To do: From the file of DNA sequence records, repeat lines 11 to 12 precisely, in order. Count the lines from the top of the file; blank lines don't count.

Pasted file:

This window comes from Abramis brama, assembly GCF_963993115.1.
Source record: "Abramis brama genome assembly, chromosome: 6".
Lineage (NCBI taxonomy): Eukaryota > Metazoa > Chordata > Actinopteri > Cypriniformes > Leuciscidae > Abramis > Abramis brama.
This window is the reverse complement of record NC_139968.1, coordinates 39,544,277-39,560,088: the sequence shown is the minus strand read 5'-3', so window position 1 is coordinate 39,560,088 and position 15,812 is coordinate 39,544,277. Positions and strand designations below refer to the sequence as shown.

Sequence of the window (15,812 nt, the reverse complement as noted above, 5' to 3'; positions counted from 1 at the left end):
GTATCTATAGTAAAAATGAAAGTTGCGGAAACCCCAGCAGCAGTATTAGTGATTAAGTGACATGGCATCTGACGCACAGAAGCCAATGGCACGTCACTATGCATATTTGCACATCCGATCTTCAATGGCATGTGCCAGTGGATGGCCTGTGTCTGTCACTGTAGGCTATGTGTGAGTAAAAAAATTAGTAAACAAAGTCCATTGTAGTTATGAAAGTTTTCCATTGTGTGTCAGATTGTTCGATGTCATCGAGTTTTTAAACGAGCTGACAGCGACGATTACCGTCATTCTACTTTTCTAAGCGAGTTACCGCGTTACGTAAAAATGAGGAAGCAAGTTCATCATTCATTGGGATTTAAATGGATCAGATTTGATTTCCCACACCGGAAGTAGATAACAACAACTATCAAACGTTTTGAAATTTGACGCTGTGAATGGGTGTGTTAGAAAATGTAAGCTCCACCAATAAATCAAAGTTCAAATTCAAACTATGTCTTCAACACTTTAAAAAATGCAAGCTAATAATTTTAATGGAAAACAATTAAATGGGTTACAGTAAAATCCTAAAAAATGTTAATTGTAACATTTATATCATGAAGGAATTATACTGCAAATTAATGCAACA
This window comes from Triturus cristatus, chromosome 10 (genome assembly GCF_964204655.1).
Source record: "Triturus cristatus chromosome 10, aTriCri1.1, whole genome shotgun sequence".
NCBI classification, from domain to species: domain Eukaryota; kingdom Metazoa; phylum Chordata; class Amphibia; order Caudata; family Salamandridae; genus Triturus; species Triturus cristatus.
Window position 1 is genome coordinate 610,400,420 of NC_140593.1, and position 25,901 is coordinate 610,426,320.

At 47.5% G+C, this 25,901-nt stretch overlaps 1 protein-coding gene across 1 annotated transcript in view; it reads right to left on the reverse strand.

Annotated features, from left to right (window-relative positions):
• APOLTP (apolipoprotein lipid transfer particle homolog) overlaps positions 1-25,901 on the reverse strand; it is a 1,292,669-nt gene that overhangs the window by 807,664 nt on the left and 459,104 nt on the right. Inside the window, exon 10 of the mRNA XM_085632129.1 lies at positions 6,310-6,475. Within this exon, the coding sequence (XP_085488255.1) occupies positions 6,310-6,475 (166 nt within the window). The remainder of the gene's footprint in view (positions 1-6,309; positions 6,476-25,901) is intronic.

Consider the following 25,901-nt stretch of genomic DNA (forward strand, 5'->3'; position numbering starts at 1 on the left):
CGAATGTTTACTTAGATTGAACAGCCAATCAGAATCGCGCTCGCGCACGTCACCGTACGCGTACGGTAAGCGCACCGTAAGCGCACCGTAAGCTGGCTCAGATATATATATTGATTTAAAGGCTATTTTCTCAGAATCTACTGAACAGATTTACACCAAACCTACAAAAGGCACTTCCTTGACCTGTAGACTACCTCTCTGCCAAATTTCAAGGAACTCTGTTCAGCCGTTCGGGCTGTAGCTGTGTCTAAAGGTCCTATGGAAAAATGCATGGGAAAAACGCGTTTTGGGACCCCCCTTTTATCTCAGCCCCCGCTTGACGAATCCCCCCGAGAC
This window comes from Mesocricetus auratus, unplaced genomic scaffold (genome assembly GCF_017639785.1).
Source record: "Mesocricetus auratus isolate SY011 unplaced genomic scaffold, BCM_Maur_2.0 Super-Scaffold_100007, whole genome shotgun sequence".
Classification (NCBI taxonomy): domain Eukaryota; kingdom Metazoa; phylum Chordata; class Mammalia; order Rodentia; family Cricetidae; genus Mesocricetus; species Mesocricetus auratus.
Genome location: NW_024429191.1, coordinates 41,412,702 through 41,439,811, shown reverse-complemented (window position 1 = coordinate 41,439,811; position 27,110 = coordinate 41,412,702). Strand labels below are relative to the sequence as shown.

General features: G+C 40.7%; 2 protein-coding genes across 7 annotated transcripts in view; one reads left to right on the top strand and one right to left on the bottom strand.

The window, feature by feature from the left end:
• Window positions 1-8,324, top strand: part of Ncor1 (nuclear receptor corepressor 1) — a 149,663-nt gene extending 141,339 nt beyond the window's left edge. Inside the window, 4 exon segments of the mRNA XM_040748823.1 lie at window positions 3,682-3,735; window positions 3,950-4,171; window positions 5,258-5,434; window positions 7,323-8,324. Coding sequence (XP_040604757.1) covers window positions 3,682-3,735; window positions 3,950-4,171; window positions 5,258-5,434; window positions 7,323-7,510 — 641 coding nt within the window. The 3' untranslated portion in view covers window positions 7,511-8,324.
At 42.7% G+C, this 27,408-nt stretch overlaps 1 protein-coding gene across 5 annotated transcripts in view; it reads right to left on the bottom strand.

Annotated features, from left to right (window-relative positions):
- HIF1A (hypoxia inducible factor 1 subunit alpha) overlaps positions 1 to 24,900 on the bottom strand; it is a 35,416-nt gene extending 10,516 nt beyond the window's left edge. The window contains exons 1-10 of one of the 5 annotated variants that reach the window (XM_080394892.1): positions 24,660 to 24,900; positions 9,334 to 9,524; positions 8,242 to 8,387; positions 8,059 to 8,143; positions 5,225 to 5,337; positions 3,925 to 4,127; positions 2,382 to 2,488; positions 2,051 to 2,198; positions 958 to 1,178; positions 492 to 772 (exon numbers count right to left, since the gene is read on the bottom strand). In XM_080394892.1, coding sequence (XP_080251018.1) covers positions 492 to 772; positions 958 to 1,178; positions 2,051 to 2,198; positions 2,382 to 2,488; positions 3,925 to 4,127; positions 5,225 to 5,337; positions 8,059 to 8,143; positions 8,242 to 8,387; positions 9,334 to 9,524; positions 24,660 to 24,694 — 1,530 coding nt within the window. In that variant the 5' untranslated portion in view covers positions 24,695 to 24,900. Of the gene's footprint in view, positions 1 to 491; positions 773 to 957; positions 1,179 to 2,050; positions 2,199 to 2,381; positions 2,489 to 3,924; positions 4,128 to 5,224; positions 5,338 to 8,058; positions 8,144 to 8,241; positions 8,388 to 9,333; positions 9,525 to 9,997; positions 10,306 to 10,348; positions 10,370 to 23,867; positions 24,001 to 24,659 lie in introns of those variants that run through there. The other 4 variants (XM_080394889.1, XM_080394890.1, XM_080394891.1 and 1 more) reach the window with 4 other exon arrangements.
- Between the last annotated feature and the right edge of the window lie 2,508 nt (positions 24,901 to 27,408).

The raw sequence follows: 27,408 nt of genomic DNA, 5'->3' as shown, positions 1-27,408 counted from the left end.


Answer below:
At 47.5% G+C, this 25,901-nt stretch overlaps 1 protein-coding gene across 1 annotated transcript in view; it reads right to left on the reverse strand.

Annotated features, from left to right (window-relative positions):